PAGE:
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New year means new gas tax takes effect

Updated: Wednesday, January 1 2014, 07:48 PM CST
Reported by: Donna Kirker Morgan

HARRISBURG -- There is a chance you were hit with sticker shock if you filled up your car today. A new wholesale gas tax went into place today to help pay for better roads and bridges in Pennsylvania.

The new prices reflect what was approved by the legislature through the transportation funding bill in November. CBS 21 found some stations have boosted their prices as of 2014 while others have not. Higher gas prices never get people pumped up, as we again heard today.

Juanita Hawkins of  Harrisburg says the higher cost for gas will impact her because she commutes to Hershey every day.

Gregory Mack says it will impact him by making it more difficult to buy things for his grandkids and reduce his grocery consumption. But this most recent pain at the pump comes with the promise of improving thousands of deficient bridges and roads in Pennsylvania.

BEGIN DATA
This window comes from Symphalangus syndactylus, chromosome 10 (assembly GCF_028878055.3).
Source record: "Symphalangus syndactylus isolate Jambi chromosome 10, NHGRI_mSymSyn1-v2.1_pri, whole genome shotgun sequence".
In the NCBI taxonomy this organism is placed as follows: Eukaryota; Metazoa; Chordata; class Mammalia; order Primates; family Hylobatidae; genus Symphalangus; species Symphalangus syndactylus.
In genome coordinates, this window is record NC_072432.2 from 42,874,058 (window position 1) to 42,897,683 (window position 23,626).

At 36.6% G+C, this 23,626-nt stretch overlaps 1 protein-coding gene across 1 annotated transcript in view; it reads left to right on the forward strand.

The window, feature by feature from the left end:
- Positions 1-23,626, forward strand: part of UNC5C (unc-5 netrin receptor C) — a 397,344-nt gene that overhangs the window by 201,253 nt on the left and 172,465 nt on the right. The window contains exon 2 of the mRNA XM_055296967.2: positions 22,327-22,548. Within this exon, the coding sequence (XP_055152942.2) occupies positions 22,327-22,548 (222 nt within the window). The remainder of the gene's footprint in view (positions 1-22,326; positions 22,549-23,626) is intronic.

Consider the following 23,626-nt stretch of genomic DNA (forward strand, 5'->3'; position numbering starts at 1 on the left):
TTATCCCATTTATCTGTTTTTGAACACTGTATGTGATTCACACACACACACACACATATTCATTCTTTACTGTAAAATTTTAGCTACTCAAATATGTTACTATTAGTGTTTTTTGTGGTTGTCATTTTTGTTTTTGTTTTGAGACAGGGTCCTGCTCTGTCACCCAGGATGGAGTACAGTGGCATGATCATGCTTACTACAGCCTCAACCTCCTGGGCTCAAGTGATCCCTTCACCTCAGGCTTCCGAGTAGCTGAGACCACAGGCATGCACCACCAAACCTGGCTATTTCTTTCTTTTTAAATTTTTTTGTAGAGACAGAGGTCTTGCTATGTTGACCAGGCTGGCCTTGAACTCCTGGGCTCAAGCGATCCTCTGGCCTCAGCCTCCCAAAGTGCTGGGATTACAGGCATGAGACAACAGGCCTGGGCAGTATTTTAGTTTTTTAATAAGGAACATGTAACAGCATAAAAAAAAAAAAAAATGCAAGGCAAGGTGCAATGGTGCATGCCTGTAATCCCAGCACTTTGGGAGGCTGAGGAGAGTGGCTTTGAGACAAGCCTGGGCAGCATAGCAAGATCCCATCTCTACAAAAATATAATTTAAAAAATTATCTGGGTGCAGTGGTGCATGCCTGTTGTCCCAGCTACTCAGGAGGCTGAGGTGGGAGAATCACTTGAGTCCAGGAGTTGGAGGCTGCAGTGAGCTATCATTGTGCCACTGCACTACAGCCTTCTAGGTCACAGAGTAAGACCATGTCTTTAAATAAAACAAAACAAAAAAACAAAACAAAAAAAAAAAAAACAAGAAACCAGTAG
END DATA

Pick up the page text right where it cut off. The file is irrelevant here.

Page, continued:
Starting Jan. 1, 2014, we begin to pay for it with a 10-cent boost in the wholesale gas tax.

“A bridge did collapse in Midwest. It’s fair warning need to work to maintain what we have,” said Richard Rissmiller of Middletown. On Wednesday, we found a Susquehanna Township gas station that had its price boosted by 15 cents compared to last week at this time.

However, a gas station in Harrisburg only posted a few cents' gain. A lot of people say that something had to be done about the infrastructure in the state, but they expressed little confidence in how the additional revenues will be spent.

“We pay a lot of tax dollars to fix them and they don't do what they said they were going to do anyway,” said Hawkins.

“I think if people who make major decisions were more financially a dept at what they are doing, we wouldn't have to pay out of our pockets,” Sharon Antes of Middletown said.

In the long term, the wholesale gas tax will grow bigger with each new year, eventually resulting in 28.5 cents more per gallon by the year 2018. This is part of a formula to raise $2.3 billion over the next four years.

Gasbuddy.com predicts the entire country will see higher gas prices this year, due to market conditions. It predicts that Pennsylvania drivers will see prices peak in 2014 between $3.85 and $3.99.
New year means new gas tax takes effect


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